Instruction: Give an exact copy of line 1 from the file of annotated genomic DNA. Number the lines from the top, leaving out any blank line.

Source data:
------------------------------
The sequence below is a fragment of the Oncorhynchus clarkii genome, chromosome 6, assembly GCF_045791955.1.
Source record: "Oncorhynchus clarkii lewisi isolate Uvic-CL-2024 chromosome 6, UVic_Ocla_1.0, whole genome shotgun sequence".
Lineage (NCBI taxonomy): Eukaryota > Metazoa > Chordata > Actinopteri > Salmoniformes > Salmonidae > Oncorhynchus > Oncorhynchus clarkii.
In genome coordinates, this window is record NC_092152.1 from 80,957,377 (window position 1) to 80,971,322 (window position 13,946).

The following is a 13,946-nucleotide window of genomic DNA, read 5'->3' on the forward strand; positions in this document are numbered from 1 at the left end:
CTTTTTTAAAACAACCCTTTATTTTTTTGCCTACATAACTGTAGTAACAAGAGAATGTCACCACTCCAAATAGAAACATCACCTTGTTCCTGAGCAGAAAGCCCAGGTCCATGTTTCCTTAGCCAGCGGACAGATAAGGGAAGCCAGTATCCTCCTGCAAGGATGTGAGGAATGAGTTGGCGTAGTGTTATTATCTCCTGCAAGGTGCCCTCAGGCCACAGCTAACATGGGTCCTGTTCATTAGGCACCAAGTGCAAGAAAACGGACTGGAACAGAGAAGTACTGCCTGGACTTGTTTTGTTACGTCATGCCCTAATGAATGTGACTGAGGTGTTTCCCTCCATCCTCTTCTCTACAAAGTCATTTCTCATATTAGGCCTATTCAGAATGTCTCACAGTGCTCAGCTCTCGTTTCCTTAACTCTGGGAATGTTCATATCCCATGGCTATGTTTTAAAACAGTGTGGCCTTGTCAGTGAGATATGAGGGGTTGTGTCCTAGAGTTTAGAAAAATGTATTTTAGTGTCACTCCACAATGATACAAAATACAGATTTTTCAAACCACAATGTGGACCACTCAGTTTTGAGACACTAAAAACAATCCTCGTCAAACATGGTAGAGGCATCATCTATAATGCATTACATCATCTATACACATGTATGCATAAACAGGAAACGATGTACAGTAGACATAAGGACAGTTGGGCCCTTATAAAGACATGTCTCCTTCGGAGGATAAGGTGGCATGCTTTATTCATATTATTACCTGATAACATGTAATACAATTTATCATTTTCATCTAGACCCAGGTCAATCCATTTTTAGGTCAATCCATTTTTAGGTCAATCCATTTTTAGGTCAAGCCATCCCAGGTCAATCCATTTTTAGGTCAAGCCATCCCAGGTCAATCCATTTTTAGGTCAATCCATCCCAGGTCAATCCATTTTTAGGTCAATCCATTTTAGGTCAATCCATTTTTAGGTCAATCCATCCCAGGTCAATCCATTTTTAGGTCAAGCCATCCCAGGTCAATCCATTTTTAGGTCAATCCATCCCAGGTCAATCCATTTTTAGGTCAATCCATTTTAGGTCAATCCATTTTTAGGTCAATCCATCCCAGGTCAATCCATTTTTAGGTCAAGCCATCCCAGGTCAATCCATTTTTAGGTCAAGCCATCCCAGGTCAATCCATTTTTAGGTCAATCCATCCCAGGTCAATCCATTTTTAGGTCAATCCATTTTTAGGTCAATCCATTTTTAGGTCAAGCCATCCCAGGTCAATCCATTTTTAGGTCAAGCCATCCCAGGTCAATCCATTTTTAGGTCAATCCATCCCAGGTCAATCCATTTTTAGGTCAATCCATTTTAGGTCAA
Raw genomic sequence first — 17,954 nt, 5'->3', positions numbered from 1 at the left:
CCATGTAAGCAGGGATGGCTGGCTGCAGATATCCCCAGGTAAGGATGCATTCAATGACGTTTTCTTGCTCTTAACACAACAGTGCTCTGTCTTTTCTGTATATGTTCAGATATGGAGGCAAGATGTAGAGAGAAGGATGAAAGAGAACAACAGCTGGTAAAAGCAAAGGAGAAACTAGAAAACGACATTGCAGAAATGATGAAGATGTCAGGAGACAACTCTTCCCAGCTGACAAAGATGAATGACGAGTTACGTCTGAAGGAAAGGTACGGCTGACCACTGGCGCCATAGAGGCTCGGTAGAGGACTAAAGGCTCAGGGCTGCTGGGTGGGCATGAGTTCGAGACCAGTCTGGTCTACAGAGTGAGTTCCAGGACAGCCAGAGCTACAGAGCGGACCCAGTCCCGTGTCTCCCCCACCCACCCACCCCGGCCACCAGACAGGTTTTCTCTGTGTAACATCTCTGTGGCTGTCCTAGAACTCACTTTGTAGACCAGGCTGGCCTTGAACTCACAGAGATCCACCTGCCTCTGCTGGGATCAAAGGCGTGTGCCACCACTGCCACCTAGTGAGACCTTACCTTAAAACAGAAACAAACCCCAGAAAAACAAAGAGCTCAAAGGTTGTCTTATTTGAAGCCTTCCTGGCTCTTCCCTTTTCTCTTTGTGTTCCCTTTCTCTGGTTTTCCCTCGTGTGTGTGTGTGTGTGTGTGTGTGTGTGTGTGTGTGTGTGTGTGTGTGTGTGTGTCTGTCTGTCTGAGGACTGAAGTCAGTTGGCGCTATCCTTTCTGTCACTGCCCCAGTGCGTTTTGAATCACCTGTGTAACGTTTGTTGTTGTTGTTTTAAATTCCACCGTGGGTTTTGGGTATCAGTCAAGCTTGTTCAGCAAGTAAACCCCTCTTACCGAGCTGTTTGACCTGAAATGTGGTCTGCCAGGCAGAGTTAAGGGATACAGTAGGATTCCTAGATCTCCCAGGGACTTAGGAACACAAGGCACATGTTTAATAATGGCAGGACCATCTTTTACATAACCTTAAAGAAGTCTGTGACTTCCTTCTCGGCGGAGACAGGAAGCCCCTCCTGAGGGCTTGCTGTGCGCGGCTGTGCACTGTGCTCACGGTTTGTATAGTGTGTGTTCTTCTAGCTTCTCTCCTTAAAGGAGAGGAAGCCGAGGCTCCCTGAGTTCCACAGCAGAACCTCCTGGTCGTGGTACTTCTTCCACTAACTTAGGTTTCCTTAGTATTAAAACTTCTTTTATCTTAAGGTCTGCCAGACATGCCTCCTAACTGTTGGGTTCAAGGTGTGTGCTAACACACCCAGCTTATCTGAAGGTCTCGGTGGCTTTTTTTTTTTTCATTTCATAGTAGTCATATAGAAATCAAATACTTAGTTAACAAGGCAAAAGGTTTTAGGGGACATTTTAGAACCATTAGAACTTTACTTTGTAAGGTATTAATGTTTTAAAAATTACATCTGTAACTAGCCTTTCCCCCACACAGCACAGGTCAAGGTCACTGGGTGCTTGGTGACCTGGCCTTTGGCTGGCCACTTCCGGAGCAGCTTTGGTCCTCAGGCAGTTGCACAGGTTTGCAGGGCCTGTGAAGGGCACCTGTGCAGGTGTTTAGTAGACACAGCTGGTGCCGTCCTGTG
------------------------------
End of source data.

The sequence below is a fragment of the Oncorhynchus clarkii genome, chromosome 6, assembly GCF_045791955.1.